Renowned architect David Adjaye visited campus on several occasions this year as part of his award residency, sharing his perspective on the future of the university campus, the museum and the library.
Take a look back at some of the most exciting events, performances and projects in the arts at MIT family of programs in 2016.
Professor Fox Harrell and Visiting Artist Karim Ben Khelifa collaborate on a virtual reality project
The Enemy introduces participants to combatants from opposing sides of contemporary conflicts in the Congo, Israel and Palestine, and El Salvador. The virtual reality project is driven by the MIT Center for Art, Science & Technology (CAST) Visiting Artist Karim Ben Khelifa, a conflict photographer who has worked extensively in the Middle East over the last 18 years covering the wars in Iraq and Afghanistan.
Read about The Enemy in The New York Times
CAST Visiting Artist Tomás Saraceno, Lodovica Illari, Glenn Flierl and Bill McKenna are reimagining how human beings can navigate around the world. Videos of Saraceno’s air-fuelled sculptures were presented at MIT2016 Open House alongside display simulations of potential flight tracking and data on iGlobe–a spherical display system for visualizing earth systems data.
Aerocene will also be presented at the 2017 World Economic Forum in Davos-Klosters, Switzerland.
Igniting cross-disciplinary innovation, Hacking Arts brings together artists, engineers and entrepreneurs to take on challenges at the intersection of the arts and technology. Projects produced in 2016 ranged from a pitch-shifting controller that unites users’s spatial and auditory senses, a drawing drone and a software program that produces 3D-printable furniture designs using music data from the Spotify API.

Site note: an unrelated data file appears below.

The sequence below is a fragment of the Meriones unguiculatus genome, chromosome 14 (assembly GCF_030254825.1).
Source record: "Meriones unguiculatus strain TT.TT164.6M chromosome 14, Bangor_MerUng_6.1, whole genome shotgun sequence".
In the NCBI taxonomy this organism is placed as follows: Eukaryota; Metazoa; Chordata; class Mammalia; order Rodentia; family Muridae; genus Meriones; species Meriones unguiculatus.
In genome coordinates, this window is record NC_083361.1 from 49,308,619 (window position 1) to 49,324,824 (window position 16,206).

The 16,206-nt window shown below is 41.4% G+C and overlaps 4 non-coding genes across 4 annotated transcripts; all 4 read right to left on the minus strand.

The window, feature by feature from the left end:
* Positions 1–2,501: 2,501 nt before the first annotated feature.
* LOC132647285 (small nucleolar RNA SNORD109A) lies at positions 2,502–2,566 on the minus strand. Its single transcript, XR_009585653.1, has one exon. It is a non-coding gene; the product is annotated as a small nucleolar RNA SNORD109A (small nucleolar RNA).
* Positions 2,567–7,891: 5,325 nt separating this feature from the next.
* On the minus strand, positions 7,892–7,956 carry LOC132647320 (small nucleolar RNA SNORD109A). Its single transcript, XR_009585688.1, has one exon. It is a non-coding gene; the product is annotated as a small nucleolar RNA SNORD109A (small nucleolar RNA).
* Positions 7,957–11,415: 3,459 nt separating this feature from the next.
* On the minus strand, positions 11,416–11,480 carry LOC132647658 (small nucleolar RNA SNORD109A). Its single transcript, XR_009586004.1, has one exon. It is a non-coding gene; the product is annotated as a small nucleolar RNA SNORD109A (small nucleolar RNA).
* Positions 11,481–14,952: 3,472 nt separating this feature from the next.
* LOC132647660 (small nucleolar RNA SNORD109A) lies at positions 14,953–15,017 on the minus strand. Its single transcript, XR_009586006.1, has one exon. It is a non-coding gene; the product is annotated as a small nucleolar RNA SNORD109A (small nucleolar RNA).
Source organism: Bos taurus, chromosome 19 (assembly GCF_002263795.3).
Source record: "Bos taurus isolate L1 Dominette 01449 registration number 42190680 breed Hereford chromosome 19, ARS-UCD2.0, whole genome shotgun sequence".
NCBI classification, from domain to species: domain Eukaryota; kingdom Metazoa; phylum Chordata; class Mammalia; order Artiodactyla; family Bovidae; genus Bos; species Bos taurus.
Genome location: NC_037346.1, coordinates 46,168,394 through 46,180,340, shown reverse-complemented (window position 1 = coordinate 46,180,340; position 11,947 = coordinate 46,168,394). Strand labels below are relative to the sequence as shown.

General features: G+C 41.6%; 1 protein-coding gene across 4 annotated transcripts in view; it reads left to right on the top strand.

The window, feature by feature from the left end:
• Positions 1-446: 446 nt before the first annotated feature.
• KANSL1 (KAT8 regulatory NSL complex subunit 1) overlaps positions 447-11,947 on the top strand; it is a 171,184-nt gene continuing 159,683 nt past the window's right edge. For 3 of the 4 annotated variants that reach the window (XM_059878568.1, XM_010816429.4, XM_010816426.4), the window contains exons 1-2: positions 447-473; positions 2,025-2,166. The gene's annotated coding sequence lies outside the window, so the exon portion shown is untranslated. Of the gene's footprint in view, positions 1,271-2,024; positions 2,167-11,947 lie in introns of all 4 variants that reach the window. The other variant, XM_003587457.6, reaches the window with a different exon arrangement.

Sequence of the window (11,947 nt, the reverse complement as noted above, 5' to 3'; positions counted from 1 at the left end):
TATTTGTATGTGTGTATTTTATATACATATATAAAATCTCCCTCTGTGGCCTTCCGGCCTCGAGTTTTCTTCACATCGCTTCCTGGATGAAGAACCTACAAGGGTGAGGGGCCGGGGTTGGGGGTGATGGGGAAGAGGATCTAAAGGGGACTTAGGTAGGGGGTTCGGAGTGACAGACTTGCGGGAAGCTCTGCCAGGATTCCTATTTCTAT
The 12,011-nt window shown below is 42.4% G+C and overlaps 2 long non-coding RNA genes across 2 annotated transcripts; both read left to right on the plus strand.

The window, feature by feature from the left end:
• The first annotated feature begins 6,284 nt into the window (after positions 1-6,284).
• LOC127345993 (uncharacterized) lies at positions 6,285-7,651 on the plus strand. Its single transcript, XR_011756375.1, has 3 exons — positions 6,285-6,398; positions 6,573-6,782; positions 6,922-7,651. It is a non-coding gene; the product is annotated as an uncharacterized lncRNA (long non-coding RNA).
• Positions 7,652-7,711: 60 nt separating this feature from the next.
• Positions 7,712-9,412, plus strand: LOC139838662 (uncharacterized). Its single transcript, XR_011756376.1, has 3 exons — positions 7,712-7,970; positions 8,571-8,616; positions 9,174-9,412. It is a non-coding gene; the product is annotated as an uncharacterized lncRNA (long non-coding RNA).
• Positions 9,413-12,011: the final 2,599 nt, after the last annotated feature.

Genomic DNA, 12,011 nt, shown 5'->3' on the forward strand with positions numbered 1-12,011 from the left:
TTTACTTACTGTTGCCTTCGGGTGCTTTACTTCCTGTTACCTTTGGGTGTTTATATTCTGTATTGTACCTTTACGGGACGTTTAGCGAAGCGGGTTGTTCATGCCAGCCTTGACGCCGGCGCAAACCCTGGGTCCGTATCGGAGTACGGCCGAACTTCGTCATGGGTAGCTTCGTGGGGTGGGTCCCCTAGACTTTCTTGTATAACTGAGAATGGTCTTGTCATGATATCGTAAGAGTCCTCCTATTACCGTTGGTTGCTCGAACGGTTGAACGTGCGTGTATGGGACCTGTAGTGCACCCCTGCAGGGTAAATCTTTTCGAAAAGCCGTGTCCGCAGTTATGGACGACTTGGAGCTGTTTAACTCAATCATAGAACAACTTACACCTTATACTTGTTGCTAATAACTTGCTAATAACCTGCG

Watch a video about the 2016 Hacking Arts created by The Atlantic
The Memory Matrix was conceived by Azra Aksamija, Class of 1922 Career Development Professor in the Department of Architecture and Assistant Professor in the Art, Culture and Technology Program. The installation was showcased at the MIT2016 Open House with the help of a diverse range of partners within the MIT community, participants from the Maker Faire in Cairo, and Syrian refugee camps in Jordan.
Find out what’s next for Azra Aksamija, recipient of the 2017 Mellon Faculty Grant
CAST Visiting Artist Jacob Collier had a packed house in Kresge Auditorium on their feet during his performance with over 200 students including the MIT Wind Ensemble, Choir and Jazz Ensemble. A jazz prodigy who was first known for his inventive covers of popular songs on YouTube that are rendered in dizzying multiplicity as Collier performs all the instruments and sings every harmony.
Media Lab PhD Candidate Ben Bloomberg, who started working with Collier in 2014, created a customized vocal harmonizer for Collier that has transformed his videos into live one-man-show performances.
Coming soon: a short documentary film about Collier’s MIT residency
The Wiesner Gallery reopened after renovations with a stunning exhibition of work by MIT Arts Scholars. Located on the second floor of the MIT Stratton Student Center, the gallery exclusively exhibits artwork by students, including those enrolled in classes at the Student Art Association (SAA) and supported by the CAMIT Grants Program.
Plan a visit to the Wiesner Gallery
Pedro Reyes, the inaugural Dasha Zhukova Distinguished Visiting Artist, taught “The Reverse Engineering of Warfare: Challenging Techno-optimism and Reimagining the Defense Sector (an Opera for the End of Times),” a course that explored the interplay of imperialism, armed interventions, the defense budget, the history of engineering and military technology, crisis management in environmental disasters, popular entertainment and the global imbalances created by the West’s fixation on technological advancement.
Learn more about the recently founded Dasha Zhukova Distinguished Visiting Artist Program
The first book published by CAST presents a conversation between artists, musicians, philosophers, anthropologists, historians and neuroscientists.
A work work of art itself, the book has a heat-sensitive cover designed by Olafur Eliasson, endpapers by Carsten Höller, margins and edges by Tauba Auerbach and bookmarks that cascade from the center by Tomás Saraceno.
Purchase a copy from the MIT Press